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Elvis Died For Somebody's Sins But Not Mine

A rocking life railing against the machine, in the company of Johnny Cash, Frank Zappa, Chuck Berry, Gore Vidal, Pete Townshend and others.

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Elvis Died For Somebody's Sins But Not Mine

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That he survived so long may well be a miracle.

Mick Farren spent more than four decades in the thick of the culture wars as a commentator, activist, essayist, poet, performer, and rebel with multiple causes. Being a founding figure in the 1960s underground press, who was forced to defend his work at The Old Bailey, might well be sufficient laurels on which to rest, but, instead, he careered on through the London birth pangs of punk, the intoxicated madness of Lower Manhattan under Ronald Reagan, plus earthquakes and urban insurrection in Los Angeles. He wrote for International Times (IT), OZ, NME, the Village Voice, the Los Angeles Times, and countless other publications great and small. And as if that wasn’t enough, Farren took time out to publish some two dozen novels and create an entire catalogue of rock’n’roll songs, not only for his own band the Deviants but also for Hawkwind, Pink Fairies, Motörhead, and Metallica.

“Within these pages you’ll meet the likes of Frank Zappa, Johnny Cash, Chuck Berry and Gore Vidal, and steam open correspondence between the author and Pete Townshend. And, much more importantly, you’re about to go one-on-one with a world-class raconteur… If this kind of mess-around seems like your cup of meat, then prepare your relaxant of choice, kick back and dig in. The greasy ’oodlums are at your door.” Charles Shaar Murray (from his foreword)

Charles Shaar Murray

Ralph J. Gleason Music Book Award winner CHARLES SHAAR MURRAY has been appearing regularly in print for four decades, and has long been recognised as one of the most admired stylists in British pop-cultural journalism. He is “the rock critic’s rock critic” (Q Magazine), a “front-line cultural warrior” and “original gunslinger” (Independent on Sunday). The first two decades of his journalism, criticism and vulgar abuse have been collected in Shots From The Hip. He is the internationally acclaimed author of Crosstown Traffic: Jimi Hendrix And Post-war Pop and Boogie Man: The Adventures of John Lee Hooker in the American Twentieth Century.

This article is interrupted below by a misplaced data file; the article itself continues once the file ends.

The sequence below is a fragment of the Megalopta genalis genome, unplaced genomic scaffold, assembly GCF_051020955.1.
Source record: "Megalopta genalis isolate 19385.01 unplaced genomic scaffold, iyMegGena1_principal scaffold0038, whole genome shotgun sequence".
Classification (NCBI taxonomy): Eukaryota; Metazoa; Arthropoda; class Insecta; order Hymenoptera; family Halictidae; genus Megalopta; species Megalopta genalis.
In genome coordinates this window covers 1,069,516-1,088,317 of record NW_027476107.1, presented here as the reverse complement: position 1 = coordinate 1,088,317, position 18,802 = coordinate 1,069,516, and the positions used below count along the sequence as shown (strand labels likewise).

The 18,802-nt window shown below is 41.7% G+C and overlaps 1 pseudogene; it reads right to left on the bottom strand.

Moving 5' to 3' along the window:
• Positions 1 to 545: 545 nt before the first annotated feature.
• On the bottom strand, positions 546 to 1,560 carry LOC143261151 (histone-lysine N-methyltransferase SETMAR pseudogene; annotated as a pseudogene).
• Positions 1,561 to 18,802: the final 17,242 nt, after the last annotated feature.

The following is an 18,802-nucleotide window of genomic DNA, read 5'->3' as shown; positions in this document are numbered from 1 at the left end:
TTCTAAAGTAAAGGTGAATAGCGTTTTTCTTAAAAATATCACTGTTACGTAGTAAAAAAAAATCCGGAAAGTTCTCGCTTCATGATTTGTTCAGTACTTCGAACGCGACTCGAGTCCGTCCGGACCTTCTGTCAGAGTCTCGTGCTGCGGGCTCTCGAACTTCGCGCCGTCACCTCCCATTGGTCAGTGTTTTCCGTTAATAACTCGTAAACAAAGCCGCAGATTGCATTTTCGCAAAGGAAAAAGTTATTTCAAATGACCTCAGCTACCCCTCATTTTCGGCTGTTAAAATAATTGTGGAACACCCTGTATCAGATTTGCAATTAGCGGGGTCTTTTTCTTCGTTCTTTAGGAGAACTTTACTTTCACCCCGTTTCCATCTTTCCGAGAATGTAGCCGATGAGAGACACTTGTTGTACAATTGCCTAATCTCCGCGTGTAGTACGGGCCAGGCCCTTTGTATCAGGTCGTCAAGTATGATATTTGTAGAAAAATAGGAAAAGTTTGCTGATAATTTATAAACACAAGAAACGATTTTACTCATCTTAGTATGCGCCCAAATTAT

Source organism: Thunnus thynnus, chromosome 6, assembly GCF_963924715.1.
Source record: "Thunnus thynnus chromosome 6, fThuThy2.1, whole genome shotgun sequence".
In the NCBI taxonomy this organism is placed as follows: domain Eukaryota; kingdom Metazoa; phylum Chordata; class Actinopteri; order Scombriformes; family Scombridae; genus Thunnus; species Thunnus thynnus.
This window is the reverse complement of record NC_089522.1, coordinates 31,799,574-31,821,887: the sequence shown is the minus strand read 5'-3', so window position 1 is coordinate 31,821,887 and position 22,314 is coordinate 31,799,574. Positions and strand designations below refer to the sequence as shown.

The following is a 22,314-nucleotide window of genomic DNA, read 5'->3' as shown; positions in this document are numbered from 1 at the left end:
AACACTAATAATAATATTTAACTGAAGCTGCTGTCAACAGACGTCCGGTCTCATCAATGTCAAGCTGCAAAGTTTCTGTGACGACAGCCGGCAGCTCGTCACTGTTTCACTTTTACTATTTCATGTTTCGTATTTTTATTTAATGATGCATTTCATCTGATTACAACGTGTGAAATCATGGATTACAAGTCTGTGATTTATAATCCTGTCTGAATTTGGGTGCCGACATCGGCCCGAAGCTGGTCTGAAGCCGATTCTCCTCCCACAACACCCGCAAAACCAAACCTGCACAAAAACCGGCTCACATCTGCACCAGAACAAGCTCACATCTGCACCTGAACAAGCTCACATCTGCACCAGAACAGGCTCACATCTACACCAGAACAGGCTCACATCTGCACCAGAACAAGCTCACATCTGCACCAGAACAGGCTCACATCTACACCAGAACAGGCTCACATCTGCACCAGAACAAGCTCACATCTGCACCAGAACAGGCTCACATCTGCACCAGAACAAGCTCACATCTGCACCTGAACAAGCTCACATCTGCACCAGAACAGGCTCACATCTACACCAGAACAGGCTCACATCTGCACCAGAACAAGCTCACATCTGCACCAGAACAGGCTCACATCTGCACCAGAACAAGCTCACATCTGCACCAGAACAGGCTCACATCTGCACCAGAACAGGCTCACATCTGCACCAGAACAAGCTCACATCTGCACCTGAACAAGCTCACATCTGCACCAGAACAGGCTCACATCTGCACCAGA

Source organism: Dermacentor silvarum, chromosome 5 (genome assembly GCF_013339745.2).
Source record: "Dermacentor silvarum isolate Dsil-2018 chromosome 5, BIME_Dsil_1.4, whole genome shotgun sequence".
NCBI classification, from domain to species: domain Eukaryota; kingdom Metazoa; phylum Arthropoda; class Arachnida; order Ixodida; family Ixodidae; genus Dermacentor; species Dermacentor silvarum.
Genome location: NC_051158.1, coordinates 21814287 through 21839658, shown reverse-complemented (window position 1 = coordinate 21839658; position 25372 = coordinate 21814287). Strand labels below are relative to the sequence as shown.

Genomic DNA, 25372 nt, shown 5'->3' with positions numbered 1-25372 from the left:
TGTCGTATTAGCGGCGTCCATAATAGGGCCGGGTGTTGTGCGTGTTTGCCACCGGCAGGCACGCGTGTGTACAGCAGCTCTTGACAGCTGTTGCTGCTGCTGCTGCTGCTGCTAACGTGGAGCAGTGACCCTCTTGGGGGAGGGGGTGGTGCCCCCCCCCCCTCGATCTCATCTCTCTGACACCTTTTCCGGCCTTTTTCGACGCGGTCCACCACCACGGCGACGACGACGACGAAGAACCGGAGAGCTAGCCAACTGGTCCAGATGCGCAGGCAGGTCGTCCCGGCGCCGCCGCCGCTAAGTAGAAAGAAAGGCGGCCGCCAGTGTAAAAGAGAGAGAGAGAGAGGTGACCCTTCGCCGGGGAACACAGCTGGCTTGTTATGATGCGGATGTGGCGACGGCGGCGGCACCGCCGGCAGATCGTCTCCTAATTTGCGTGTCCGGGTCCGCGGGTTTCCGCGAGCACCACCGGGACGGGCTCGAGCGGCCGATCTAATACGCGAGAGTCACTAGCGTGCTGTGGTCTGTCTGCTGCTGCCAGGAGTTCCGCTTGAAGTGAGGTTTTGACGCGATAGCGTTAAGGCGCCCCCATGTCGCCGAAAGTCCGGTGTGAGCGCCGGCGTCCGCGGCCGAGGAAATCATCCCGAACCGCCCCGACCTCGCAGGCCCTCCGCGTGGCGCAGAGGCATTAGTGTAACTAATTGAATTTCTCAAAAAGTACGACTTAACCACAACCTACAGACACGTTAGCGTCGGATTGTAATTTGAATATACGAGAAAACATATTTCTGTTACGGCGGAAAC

Mick Farren

MICK FARREN was born on a wet night at the end of World War II and complained prolifically about it ever since. During his long, occasionally hallucinatory, and sometimes hell-raising career, Mick Farren published twenty-two novels that ranged from the psychedelic fantasy of The DNA Cowboys Trilogy, to the neo-goth vampirism of The Renquist Quartet, and the far future militarism of Their Master’s War. He also published more than a dozen non-fiction works on topics that range from music to drugs to conspiracy theory. An unreconstructed rock & roller, he continued to function as a recording artist and songwriter, with more than a dozen CDs to his credit, and cult followings in the US, Europe, Japan, and even India. He made detours into anarcho-agitprop like editing the underground newspaper IT, and defending both his liberty and the comic book Nasty Tales through a protracted obscenity trail at the Old Bailey. He was part of what is now called (by some) the NME golden age, during which time he helped explain punk to people who still thought Rick Wakeman had merit. As a lyricist, Mick's words have been sung by Metallica, Motorhead, Hawkwind, Brother Wayne Kramer, the Royal Crown Revue, and the Pink Fairies. He died in 2013 after collapsing on a London stage while performing with the Deviants.